Grilling Vegetables Can Bring Out Flavor
TEXARKANA, Ark. –
If you haven’t gotten out the grill and cleaned it, now is the time. Fresh produce will soon be appearing in local farmers markets, gardens and roadside stands, and grilling is a great way to bring out the flavor of fresh vegetables.
Grilling vegetables brings their flavor to a whole new level. Many vegetables grill well, but avoid those with high water content, such as cucumbers, celery, lettuce, or most leafy greens. Asparagus, eggplant, squash, onions and even cabbage are a great choice, as are peppers, whether you choose bell peppers or any of the other varieties.
Grilling vegetables isn’t rocket science. Start with a clean grill and wash the vegetables
well. If grilling harder root vegetables such as potatoes or carrots, you might want
to cut the veggies into smaller pieces.
If you are using larger vegetables such as zucchini or eggplant slices, corn on the cob, or sliced tomatoes, start by spraying the grill with cooking spray. This will make the vegetables easier to turn. Never spray a lit grill.
Marinating vegetables in an oil-based salad dressing or marinade can also make them easier to handle and not so likely to stick. For food safety purposes, reserve marinades for that purpose and do not reuse them for marinating meat or other foods. My favorite way to season vegetables for grilling is with herbs. There is something special about going to the garden and picking oregano and rosemary, then mixing with olive oil to brush on the vegetables.
Since not all vegetables cook at the same rate, lightly steam root vegetables in the microwave before adding them to a summer vegetable mixture or to kebobs.
Using skewers to make kebobs allows you to try a variety of vegetables at one time. Kebobs can be difficult to turn, but may be easier to manage when foods are similar in size and skewered in the center, or when vegetables are ran through two skewers placed parallel to each other. If you do not have metal skewers, you can use inexpensive bamboo skewers available at the supermarket. Care should be taken to keep bamboo from burning, by soaking skewer sticks in water for an hour before cooking.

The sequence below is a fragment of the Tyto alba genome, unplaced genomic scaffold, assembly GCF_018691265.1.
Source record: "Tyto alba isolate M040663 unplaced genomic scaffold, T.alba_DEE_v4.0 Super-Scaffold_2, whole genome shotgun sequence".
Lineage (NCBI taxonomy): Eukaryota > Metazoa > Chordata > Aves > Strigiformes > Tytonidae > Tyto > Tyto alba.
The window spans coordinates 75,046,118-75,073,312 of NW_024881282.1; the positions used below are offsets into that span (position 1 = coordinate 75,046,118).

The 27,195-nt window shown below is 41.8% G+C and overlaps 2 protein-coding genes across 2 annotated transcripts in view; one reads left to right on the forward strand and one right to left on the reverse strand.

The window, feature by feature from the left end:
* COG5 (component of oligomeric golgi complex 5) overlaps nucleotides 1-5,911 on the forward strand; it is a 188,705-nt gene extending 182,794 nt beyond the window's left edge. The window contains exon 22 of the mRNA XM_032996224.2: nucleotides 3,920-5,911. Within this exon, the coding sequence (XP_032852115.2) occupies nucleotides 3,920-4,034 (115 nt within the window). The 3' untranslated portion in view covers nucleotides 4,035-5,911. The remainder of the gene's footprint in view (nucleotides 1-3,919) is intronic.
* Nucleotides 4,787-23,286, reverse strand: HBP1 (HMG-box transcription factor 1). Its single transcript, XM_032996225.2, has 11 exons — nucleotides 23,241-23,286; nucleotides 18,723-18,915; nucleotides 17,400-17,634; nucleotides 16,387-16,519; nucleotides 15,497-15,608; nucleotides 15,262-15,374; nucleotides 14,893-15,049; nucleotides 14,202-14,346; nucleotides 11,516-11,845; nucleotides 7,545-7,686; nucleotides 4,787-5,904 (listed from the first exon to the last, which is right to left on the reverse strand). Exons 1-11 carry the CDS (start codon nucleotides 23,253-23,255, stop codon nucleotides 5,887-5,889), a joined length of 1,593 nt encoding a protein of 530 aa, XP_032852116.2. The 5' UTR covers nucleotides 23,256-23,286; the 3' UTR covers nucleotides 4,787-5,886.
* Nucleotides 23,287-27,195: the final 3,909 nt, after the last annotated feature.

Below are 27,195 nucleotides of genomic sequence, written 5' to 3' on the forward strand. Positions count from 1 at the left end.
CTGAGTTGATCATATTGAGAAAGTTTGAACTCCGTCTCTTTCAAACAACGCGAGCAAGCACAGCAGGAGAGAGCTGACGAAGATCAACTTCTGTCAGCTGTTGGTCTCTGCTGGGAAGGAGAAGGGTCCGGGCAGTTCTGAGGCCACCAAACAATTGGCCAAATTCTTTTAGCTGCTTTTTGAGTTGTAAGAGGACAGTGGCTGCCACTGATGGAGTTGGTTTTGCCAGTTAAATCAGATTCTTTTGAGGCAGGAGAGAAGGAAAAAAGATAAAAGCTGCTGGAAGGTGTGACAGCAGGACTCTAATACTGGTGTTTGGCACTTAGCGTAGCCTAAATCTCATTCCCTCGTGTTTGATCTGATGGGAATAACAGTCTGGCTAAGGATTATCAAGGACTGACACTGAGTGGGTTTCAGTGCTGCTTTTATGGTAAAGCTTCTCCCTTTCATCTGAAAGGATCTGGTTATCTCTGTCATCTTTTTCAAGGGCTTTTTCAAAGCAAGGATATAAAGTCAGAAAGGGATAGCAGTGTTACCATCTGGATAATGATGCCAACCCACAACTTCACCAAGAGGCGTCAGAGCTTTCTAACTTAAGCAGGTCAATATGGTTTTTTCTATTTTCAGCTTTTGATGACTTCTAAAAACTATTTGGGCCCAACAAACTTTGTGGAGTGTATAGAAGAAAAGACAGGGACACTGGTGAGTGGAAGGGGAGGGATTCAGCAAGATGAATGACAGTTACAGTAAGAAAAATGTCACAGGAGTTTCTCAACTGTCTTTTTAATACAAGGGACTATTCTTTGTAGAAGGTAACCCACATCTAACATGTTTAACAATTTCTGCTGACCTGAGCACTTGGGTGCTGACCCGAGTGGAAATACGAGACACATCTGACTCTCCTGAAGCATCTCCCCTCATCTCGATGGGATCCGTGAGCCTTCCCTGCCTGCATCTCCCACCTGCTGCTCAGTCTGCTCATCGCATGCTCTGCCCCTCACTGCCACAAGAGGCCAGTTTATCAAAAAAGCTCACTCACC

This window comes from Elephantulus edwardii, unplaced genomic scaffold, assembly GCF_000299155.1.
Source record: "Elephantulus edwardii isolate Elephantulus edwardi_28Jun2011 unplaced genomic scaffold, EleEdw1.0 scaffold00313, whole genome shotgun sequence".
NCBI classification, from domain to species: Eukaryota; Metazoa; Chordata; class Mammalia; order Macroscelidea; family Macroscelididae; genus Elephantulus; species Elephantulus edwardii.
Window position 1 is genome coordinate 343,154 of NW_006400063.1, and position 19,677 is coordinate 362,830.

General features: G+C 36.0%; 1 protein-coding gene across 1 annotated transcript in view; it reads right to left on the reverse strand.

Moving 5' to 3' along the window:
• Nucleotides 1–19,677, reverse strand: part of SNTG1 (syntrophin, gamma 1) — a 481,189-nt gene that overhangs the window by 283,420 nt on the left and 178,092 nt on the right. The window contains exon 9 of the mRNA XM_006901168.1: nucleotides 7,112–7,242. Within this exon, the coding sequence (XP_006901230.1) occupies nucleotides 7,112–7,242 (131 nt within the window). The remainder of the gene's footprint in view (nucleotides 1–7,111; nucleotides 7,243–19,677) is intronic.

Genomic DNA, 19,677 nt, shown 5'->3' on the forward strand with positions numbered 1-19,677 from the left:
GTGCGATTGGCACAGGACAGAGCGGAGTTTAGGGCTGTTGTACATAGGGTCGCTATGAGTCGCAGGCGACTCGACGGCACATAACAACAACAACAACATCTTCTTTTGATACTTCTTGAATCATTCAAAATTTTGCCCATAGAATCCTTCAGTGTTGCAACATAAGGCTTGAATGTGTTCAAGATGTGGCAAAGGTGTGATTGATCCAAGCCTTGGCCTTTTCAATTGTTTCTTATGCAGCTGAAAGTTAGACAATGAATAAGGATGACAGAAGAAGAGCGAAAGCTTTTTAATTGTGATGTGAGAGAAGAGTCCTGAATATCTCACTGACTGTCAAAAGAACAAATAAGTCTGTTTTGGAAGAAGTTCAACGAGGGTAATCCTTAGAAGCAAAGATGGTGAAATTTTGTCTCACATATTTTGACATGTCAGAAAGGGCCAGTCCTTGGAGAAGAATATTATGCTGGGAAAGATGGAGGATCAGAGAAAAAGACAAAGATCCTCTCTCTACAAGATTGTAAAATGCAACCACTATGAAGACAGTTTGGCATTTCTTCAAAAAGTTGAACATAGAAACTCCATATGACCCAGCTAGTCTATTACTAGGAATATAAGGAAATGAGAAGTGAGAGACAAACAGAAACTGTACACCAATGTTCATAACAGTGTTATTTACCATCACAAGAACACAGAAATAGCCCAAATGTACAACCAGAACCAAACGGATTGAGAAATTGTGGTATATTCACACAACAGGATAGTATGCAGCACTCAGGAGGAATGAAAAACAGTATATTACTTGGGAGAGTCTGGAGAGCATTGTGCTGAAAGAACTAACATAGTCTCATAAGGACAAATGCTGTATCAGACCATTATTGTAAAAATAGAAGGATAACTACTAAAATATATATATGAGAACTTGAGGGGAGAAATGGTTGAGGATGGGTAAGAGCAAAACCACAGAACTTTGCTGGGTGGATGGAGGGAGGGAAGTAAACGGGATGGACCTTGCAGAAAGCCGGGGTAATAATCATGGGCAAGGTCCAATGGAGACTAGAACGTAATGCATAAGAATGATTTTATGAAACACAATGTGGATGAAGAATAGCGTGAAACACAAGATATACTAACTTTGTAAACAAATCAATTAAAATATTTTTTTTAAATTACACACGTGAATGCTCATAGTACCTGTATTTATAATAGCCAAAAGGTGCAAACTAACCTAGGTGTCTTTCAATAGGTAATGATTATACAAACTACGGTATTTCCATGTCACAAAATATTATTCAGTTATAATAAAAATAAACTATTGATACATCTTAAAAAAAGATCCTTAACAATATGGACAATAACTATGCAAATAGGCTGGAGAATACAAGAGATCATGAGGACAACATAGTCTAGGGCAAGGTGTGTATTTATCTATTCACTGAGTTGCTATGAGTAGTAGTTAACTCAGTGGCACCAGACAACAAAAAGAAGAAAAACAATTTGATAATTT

Grilled vegetables, like summer squash, often retain more texture than steamed vegetables. Grilling also can enhance flavor, it highlights the sweetness and natural flavor of peppers, as an example.
Start vegetables over medium heat (medium coals glow through a layer of gray ash) to sear their skins. Turn every one to two minutes, and then move them to the side of the grill over indirect heat to finish cooking. The easiest way to tell if the vegetables are done is to poke them with a fork or skewer. They should be fork tender.
Remember, cooking times will vary according to your choice of vegetable. Keep a close watch, as veggies are generally more delicate than meats. A touch of smoke greatly enhances vegetables, but no one wants charred lumps.
For your free vegetable handout with recipes, contact me at the University of Arkansas Division of Agriculture, Miller County Extension office, Room 215 of the Miller County courthouse. E-mail email@example.com or call 870-779-3609. You can also get great tips on facebook at UAEXMillerCountyFCS/CarlaHaleyHadley, and twitter at @MillerCountyFCS or visiting us at uaex.edu/miller.
Grilled fresh squash is my favorite grilled vegetable. Although this recipe calls for fresh oregano and rosemary, you can substitute thyme, dill or tarragon. You can substitute zucchini for the squash if you prefer.
Grilled Yellow Squash
4 medium yellow squash
1/4 cup olive oil
1 tablespoon fresh oregano
1 tablespoon rosemary
Salt and pepper to taste
Preheat the grill for medium heat. Cut off the ends of your squash horizontally into 1/4 inch to 1/2 inch thick slices so that you have nice long strips that won't fall through the grill. In a small bowl combine olive oil, oregano and rosemary. Brush the slices of squash with the herb oil, and season with salt and pepper. Grill squash slices for 5 to 10 minutes per side, until they reach the desired tenderness. Brush with additional herb oil, and turn occasionally to prevent sticking or burning.
By Carla Haley-Hadley
County Extension Agent - FCS
The Cooperative Extension Service
U of A System Division of Agriculture
Media Contact: Carla Haley-Hadley
County Extension Agent - FCS
U of A Division of Agriculture
Cooperative Extension Service
400 Laurel Street, Suite 215 Texarkana AR 71854
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